It is non-contentious lawyers who help clients to choose the form of proceedings that will govern their disputes, and this article provides some essential information for them

The important choice

It’s late at night. No one has given much thought to the dispute resolution clause. You pick a style that seems to have worked before. Surely that’s all you need to do? The answer, of course, is that it’s not. Whether or not your client has considered the possibility of a dispute at that stage (unlikely, perhaps), the choice of dispute resolution procedure (“DRP”) will have a fundamental strategic and financial impact on your client if a dispute subsequently crystallises.

When a dispute arises, the claimant is generally determined to pursue its claim, whilst the respondent to the claim is often more interested in doing all it can to delay and disrupt the claimant. So, whilst an efficient and objective solution to dispute resolution can be readily agreed at contract formation stage (“during peacetime”), once war breaks out, parties will be focused on their own strategic objectives.

A key choice is whether to displace litigation with arbitration. I don’t propose that your client should always choose arbitration. However it is important that you understand that “old” arbitration has been replaced with a new regime, following the enactment of the Arbitration (Scotland) Act 2010. That means that clients should have the chance to understand the real choice that they have between court and other forms of dispute resolution. Anna Poole QC concluded in her article in last month’s Journal that ADR retains an important role in the resolution of disputes, and it is important that the benefits of each form of proceedings are carefully considered when selecting the optimum mechanism for dispute resolution at contract formation stage.

The “big five”

Whilst there are many other hybrids and dispute escalation options, the following might be considered as the “big five” forms of DRP in Scotland.

Mediation is a consensual form of DRP. It can curtail years of risk, uncertainty and costs in lengthy proceedings. However, it cannot finally resolve a dispute without both parties’ consent. So even if parties try to mediate, they still need a means for final resolution if they can’t agree.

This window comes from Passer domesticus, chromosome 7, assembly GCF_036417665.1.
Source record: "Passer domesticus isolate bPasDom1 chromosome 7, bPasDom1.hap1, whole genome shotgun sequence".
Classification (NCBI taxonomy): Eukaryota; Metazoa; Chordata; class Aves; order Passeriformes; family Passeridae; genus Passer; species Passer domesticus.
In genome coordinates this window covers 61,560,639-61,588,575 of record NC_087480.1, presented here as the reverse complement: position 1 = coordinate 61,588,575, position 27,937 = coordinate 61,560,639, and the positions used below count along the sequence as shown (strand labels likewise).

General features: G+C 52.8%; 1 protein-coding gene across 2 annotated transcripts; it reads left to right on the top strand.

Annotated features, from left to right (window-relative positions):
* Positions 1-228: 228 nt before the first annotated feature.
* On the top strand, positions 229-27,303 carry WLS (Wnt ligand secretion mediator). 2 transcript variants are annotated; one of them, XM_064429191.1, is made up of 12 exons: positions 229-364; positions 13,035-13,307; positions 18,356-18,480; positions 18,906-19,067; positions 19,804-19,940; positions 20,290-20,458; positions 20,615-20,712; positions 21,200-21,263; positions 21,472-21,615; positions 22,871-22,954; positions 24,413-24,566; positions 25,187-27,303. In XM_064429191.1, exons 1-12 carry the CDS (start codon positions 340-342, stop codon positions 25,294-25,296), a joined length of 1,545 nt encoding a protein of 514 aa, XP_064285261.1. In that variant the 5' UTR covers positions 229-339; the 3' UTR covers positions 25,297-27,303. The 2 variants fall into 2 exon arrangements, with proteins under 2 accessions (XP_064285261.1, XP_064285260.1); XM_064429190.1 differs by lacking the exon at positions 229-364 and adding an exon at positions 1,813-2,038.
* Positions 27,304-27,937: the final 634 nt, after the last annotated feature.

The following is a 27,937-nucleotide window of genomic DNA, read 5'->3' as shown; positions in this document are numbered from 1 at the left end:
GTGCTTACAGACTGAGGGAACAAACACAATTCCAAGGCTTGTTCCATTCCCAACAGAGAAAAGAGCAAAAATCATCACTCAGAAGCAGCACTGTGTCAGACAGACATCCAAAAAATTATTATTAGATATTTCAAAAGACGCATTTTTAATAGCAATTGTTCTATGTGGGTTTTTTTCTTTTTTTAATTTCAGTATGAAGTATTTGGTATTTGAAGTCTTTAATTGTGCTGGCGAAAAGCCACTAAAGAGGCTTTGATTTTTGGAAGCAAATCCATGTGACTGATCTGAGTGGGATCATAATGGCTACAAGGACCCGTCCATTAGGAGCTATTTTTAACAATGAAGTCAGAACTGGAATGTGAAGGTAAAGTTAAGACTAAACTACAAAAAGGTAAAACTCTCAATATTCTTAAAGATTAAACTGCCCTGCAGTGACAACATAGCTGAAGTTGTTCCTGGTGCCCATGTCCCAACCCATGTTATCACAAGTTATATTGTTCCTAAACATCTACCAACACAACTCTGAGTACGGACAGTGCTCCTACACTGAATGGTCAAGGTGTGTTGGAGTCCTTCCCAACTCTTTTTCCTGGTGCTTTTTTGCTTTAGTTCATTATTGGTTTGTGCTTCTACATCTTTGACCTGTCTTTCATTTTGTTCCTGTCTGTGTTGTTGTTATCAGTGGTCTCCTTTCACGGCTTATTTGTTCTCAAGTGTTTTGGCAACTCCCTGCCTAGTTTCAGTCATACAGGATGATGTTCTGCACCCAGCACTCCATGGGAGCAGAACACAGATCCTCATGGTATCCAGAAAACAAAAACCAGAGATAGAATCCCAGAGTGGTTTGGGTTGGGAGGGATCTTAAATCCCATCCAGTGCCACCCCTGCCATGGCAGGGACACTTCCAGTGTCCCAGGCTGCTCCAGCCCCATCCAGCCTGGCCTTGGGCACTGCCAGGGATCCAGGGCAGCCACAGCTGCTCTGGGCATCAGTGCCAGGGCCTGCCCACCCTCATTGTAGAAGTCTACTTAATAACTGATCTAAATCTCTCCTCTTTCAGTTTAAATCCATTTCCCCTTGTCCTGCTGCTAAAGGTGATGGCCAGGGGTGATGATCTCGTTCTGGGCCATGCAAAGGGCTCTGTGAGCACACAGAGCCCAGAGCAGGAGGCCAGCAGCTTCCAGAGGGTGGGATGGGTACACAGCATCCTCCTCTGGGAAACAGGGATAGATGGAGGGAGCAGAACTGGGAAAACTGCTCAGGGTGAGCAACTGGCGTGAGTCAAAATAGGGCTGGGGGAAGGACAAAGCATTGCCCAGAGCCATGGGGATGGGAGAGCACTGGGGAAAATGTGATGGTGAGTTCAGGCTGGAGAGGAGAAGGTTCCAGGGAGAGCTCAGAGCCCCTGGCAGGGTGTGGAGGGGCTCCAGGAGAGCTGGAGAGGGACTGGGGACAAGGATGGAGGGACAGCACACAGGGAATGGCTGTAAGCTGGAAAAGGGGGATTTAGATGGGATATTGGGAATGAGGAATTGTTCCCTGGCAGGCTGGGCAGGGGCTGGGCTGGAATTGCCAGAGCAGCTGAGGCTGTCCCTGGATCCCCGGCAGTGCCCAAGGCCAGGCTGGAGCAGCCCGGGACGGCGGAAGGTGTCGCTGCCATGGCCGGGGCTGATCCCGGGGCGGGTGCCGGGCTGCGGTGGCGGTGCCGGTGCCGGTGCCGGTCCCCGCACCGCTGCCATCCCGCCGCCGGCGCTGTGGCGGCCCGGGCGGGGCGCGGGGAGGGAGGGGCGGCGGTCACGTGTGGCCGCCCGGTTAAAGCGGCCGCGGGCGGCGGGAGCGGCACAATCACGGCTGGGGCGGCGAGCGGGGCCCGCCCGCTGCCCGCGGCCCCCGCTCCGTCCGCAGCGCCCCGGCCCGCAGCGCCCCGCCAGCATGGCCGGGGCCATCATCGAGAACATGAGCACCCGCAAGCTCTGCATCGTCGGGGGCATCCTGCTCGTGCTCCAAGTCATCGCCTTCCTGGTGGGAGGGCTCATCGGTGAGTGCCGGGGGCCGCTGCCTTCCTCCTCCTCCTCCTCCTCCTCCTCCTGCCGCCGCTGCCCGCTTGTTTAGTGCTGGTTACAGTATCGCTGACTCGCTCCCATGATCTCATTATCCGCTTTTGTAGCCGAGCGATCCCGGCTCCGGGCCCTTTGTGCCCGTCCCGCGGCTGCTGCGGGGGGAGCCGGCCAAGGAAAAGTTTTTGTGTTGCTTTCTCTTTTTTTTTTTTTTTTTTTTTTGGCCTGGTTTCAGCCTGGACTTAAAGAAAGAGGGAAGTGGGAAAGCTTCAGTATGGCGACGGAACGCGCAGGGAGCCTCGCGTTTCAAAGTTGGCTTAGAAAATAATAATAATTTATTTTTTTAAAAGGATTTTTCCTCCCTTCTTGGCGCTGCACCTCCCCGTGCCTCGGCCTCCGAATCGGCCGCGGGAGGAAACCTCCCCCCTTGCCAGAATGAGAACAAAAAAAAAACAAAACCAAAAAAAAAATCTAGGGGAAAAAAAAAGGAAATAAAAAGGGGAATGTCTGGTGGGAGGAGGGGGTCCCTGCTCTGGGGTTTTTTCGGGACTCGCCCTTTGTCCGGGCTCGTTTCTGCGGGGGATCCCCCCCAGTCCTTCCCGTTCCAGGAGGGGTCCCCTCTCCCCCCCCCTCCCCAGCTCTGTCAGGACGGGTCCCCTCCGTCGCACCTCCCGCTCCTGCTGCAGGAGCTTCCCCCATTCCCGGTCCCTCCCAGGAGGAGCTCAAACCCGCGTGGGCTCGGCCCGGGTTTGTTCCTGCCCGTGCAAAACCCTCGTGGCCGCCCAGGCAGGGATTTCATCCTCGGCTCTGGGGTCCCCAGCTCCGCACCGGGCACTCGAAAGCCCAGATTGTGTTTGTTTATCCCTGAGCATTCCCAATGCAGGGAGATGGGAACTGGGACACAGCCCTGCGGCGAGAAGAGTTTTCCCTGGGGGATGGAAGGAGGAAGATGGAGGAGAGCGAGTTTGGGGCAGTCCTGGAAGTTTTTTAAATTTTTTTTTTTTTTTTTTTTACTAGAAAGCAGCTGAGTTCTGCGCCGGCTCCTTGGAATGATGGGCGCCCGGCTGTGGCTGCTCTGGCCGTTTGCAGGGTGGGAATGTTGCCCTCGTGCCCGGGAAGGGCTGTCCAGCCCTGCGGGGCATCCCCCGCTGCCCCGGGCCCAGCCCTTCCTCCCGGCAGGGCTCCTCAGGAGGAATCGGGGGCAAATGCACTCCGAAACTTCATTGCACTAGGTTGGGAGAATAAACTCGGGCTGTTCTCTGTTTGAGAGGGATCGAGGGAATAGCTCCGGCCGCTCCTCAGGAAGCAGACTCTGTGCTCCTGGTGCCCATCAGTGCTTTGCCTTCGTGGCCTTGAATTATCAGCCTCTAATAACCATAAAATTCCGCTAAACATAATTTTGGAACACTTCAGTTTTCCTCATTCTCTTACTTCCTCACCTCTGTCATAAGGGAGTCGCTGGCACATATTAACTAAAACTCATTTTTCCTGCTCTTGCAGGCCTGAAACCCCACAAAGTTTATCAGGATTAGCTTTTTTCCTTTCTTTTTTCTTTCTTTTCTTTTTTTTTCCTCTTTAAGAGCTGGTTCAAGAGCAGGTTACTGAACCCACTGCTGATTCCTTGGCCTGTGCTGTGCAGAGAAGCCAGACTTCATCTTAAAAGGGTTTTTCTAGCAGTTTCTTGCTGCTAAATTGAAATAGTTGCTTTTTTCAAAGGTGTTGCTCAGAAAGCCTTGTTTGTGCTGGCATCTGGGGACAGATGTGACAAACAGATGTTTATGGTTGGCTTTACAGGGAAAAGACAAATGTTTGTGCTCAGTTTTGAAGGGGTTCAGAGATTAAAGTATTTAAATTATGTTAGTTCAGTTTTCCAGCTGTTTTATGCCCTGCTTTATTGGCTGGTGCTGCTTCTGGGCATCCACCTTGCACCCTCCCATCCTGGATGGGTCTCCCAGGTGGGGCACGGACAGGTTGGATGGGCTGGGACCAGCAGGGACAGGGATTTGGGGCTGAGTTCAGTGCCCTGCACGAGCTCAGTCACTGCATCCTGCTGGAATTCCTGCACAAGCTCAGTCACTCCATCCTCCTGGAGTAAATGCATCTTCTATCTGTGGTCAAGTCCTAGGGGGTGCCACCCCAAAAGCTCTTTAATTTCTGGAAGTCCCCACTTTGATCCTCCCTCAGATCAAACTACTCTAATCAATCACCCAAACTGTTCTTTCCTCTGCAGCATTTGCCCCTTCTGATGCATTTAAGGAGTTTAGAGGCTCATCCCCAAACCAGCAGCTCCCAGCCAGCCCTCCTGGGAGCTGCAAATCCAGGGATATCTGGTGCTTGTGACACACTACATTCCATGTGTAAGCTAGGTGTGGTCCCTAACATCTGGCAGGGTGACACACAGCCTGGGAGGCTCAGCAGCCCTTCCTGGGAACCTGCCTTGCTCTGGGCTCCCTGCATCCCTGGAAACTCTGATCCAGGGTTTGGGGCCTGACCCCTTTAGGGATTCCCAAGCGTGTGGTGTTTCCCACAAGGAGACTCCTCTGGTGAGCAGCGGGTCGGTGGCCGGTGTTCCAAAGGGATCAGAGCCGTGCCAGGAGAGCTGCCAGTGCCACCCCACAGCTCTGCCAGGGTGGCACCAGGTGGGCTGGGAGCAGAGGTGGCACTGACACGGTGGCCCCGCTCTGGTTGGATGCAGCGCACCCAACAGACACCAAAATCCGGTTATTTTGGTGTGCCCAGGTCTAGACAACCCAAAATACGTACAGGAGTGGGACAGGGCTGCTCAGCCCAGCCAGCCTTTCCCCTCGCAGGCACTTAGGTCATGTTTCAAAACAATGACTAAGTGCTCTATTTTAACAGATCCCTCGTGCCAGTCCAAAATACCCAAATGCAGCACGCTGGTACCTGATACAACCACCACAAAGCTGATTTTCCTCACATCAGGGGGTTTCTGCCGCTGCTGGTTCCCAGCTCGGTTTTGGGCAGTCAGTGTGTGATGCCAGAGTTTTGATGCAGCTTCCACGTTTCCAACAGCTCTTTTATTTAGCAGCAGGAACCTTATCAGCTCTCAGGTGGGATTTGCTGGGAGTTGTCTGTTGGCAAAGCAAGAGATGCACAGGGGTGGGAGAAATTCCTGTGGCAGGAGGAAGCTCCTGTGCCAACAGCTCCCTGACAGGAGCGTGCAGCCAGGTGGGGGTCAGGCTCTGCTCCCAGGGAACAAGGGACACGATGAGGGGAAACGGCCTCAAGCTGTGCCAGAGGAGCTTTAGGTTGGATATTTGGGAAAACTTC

Adjudication is implied by statute into construction contracts and is sometimes chosen as a form of contractual DRP in other contracts. It is usually a 28 to 42 day procedure for the very swift, interim resolution of disputes. The loser has to pay up, but the dispute can be re-run in court or arbitration (depending on what you have chosen). So even if adjudication applies, it is still important to contractually select the form of DRP to be adopted for final dispute resolution.

The three primary choices for final dispute resolution are litigation, arbitration or expert determination.

Expert determination provides for final determination by an expert generally on the material provided by the parties, rather than through an adversarial process such as arbitration. It is best suited to purely technical issues, with no legal dispute (e.g. a valuation).

For most contracts, this leaves you with a choice between the formality of litigation (the default) and arbitration (which must be elected for, using an appropriate arbitration clause).

The “big five” are also the five must-see animals on any African safari. So which animal best suits which form of DRP? Litigation is like the elephant: ancient and venerable, and with unparalleled wisdom. “New” arbitration is the lion: streamlined to its objective and ready for swift finality. Expert determination is the buffalo: solitary and perhaps unpredictable, but focused on the job in hand. Adjudication is the rhino: extravagantly bold, and some might say a little reckless (and it’s all over very quickly). Mediation is the leopard: sensuous and soft, but against the constant threat of a grisly fate.

How do you decide which will best suit your client?